’m not sure that I have ever teared up in an interview like I did with family members of two of the passengers who died on United 93. Maybe I’m entering the Barbara Walters phase of my career, but I couldn’t help but be overwhelmed with emotion when Peggy Beamer, mother of Todd, made famous for “Let’s roll” (a line returned to its proper context in United 93, by the way), talked about how what made her saddest was seeing her grandchildren grow up without their daddy. Even when transcribing the interview the sound of her choking back tears filled my eyes with tears of my own.

United 93 is a powerful film, filled with the same kind of emotion It’s been dividing audiences since it was announced, let alone since the trailer began screening. Many people think that it’s too soon, a sentiment with which I strongly disagree. I was glad to see the real life United 93 family members on the schedule for the New York City press day this past Monday, because I wanted to be able to have their opinion about when a movie like this is appropriate.

Of course it’s a foregone conclusion that they would think the movie was appropriate – every single family of the United 93 victims participated in the making of this film. Still, it’s important to have them articulate why they think the movie should be made now, even if I don’t always agree with their reasoning.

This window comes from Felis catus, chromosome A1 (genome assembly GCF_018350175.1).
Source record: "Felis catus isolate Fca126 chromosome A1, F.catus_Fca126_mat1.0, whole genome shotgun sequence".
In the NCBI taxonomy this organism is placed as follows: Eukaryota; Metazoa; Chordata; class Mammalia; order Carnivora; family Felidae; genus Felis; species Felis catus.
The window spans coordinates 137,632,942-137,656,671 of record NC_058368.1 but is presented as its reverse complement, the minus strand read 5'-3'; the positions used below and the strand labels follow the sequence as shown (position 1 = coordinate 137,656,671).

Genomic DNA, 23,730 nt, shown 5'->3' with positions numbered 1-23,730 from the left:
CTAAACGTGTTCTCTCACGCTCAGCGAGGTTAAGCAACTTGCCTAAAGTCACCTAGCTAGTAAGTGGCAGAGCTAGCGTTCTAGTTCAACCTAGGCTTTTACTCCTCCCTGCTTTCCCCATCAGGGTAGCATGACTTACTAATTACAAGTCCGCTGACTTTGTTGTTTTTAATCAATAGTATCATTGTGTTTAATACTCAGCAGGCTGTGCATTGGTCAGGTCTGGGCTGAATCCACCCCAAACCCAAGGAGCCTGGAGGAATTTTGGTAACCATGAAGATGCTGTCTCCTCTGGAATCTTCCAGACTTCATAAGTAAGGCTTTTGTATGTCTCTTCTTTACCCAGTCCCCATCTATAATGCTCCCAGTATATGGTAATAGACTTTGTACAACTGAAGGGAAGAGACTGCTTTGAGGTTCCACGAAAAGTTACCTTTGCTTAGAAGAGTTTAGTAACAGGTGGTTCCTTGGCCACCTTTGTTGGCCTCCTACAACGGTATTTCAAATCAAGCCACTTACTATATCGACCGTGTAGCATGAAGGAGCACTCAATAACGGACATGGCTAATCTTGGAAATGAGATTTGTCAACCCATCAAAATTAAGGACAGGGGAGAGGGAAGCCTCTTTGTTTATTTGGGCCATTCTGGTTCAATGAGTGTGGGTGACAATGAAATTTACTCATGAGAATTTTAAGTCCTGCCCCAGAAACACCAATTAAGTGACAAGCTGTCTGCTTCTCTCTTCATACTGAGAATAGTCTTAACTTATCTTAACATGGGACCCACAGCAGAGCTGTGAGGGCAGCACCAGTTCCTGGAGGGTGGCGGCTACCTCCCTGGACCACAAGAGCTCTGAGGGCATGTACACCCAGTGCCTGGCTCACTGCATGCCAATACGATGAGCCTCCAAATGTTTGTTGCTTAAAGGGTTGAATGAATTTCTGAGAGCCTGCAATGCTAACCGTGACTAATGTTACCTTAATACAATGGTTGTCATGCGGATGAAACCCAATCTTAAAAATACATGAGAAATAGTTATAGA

It’s incredibly humbling to be speaking with these people, and introducing yourself to them as being from – well, that’s always an interesting moment. It’s humbling, and it’s odd, but I’m incredibly grateful. 9/11 has been a day that has haunted me for five years, and seeing this film was part of a healing process, as was talking to these people. I hope that most of you look past your doubts and ignore your personal comfort levels next week to consider getting out and seeing this movie when it opens. For those of you in New York City, the movie will premiere at the Tribeca Film Festival next week, playing at a theater that overlooks the hole in the ground where the Twin Towers once stood.

The people we spoke to were David and Peggy Beamer, parents of Todd, and Gordon Felt, brother of Edward Felt. For more information on how you can support the creation of a Flight 93 national memorial, go to

Todd Beamer and Edward Felt

Q: What was your reaction to the way your loved ones were portrayed in the film?

Mrs. Beamer: I thought they did a good job. Without any names we could tell who the people were. We could pick out who they were.